Examples are always the best tool for understanding negligence liability: Who is responsible for injuries? When are they responsible? And are there times when no one is responsible for an injury? And the courts have had two recent decisions that provide color and charm even as they offer insights into duty, breach of duty, and liability for negligence. Below are two cases with colorful facts and insights into duty, invitees, and businesses as insurers of customer safety.
Penny Pinchers v. Outlaw, 61 So. 3d 245 (Miss. Ct. App. 2011)
Cindy Scott was the manager of Penny Pinchers, a discount grocery store located in West Point, Mississippi. She was also the owner of a four-month-old dachshund puppy named Sophie, which weighed four pounds and one ounce. Scott took Sophie to work with her every day. She set up a piece of peg board to keep Sophie contained in the area behind the checkout counter. Scott testified that this was to protect Sophie from the customers because Sophie was such a tiny dog.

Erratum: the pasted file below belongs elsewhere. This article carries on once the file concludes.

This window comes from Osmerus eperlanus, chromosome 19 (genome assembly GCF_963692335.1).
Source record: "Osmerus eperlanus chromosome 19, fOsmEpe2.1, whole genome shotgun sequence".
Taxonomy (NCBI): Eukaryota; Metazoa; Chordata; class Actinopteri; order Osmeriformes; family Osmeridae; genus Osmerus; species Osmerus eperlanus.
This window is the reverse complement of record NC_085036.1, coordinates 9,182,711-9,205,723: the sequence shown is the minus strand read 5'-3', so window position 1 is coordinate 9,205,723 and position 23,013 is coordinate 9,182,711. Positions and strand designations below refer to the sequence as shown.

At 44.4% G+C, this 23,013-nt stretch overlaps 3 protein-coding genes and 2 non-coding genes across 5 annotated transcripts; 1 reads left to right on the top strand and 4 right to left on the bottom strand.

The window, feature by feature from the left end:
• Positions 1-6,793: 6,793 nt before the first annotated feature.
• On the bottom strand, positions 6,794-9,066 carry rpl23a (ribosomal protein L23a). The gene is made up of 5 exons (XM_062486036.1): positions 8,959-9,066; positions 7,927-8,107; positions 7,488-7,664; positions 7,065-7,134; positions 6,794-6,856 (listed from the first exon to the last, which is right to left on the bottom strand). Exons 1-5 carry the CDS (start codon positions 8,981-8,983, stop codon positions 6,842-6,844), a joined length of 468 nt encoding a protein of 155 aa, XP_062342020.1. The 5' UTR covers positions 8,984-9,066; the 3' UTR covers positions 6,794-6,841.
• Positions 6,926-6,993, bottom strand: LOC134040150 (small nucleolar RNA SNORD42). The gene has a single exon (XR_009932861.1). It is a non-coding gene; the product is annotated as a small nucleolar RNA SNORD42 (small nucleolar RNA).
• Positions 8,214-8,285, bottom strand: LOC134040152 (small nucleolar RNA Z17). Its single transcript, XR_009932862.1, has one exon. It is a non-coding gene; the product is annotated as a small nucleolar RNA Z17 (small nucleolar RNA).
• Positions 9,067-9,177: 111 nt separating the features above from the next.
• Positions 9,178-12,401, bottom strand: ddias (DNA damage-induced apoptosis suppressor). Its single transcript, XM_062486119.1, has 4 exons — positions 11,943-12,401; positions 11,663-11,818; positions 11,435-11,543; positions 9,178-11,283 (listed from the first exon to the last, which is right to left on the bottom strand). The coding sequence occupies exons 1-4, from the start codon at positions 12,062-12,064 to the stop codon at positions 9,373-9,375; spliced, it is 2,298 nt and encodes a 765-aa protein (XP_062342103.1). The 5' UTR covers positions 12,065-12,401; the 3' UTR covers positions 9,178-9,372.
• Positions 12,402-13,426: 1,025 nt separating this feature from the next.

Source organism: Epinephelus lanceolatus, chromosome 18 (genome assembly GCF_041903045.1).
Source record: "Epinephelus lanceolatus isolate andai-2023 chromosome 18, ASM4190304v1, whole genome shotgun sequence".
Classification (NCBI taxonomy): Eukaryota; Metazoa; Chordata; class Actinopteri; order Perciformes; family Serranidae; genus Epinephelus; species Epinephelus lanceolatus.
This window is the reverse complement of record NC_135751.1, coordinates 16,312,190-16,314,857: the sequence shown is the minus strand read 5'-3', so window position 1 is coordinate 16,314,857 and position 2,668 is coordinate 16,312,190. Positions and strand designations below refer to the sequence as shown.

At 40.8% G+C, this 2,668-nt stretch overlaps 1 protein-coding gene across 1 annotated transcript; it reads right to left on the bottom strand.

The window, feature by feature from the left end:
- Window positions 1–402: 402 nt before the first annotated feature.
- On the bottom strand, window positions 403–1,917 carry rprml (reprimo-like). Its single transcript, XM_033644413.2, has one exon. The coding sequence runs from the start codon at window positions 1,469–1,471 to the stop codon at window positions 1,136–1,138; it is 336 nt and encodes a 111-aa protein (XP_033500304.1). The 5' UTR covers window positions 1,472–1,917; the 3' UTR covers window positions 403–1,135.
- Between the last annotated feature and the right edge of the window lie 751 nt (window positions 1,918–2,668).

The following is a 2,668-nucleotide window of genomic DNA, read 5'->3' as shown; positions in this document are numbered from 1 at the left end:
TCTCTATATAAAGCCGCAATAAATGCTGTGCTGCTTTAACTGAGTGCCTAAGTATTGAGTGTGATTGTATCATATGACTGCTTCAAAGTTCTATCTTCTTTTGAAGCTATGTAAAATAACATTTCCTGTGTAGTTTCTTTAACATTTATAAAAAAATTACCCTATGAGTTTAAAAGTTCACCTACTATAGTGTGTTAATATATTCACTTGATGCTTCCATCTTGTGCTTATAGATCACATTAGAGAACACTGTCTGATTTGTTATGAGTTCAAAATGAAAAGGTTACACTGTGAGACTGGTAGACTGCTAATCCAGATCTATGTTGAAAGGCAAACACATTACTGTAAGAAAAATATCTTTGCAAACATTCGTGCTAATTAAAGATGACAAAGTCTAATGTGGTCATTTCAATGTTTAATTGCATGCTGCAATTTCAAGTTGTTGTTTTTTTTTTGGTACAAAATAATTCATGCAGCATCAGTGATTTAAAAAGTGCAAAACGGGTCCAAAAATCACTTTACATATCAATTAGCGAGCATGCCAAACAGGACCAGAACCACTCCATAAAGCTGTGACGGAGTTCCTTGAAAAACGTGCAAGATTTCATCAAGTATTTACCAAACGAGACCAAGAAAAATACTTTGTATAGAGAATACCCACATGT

On August 16, 2006, Lenetra Outlaw entered Penny Pinchers. She said hello to Scott, who was having a conversation with Anita Reeves, an employee, and Ivy Mann, a customer. Outlaw testified that she started walking down an aisle when she heard a dog bark. Because she is terrified of dogs, she started running down the aisle toward the back of the store. She said that she could hear the claws of the dog hit the floor as the dog chased her down the aisle. When she turned to see how close the dog was, she ran into a freezer at the back of the store. She then tried to jump on top of the freezer to get away from the dog.